He came in fairly regularly for lightbulbs etc., and if we weren't busy, he'd stay for a cup of tea. As this was long before his Dad's army days, I guess  he had quite a bit of time on his hands.

He also bought I think a tape recorder. Because I remember his cheque had, “Morgan Dunn Enterprises” on it. We never mentioned anything to do with his occupation.

A year later, I got promoted to a fairly new “Civic” store in Edmonton. In those days, the stores were self-supporting. There was me, a salesman, a young teenage girl cashier, an engineer and a driver of our van.

None of the staff were older than I.

It was a very busy store. I really enjoyed the job, the engineer and I became life-long friends. Sadly, he died two years ago.

I left in 1965, to eventually become a manager of a store of one of the major retail chain stores, and then moved into managing departmental stores and eventually Superstores.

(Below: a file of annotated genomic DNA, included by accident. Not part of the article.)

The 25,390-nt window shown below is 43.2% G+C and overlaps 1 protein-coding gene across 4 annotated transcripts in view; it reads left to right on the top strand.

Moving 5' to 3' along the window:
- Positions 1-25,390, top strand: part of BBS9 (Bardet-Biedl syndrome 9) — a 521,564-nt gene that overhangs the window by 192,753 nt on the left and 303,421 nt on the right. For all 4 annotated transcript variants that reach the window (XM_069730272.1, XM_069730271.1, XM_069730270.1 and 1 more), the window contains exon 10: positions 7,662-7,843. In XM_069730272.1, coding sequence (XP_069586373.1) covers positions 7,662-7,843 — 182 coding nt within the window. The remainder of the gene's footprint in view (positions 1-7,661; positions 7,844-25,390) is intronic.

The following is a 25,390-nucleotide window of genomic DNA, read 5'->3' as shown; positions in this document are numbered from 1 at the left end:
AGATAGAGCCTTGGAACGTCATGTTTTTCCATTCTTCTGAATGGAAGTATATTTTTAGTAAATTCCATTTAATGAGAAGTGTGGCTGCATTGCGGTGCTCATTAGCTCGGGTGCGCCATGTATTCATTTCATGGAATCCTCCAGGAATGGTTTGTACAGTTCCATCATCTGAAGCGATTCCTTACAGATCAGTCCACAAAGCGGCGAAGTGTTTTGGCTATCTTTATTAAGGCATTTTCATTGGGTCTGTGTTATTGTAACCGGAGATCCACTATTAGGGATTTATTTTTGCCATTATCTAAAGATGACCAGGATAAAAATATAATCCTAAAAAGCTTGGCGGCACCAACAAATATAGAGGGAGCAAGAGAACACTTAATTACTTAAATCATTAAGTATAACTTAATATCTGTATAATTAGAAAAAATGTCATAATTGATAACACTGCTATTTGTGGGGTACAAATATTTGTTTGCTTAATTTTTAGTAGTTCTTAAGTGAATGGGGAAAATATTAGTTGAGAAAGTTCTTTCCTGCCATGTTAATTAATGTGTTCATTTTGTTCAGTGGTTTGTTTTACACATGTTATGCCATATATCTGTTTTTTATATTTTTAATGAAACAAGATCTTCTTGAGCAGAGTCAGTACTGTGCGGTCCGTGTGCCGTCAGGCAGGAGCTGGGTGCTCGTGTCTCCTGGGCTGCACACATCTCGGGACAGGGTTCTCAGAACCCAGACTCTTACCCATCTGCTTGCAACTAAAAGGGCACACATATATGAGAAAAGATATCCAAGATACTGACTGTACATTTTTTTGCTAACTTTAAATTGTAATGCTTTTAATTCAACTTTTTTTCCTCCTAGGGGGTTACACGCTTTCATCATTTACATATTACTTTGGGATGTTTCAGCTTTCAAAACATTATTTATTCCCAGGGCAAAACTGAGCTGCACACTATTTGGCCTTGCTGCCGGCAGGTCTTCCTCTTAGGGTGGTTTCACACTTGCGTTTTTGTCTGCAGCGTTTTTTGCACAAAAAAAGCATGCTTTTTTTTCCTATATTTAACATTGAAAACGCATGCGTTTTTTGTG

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Posted : 23/02/2022 9:07 pm
Doghouse
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Some recollections.

It was a regular sales promotion to offer  "money off" on certain TVs, via part exchange  It could be as much as £20 on certain models. Of course, we weren't interested in the old sets, they weren't likely to be working anyway, the sets where this was offered had been bought at a discount. The policy was to take the PXs  to the tip.

However, there were some surprises. Once a Bush VHF 64 radio in perfect working condition came in. So I "recycled" it.   On another occasion it was an upright piano, I had that too.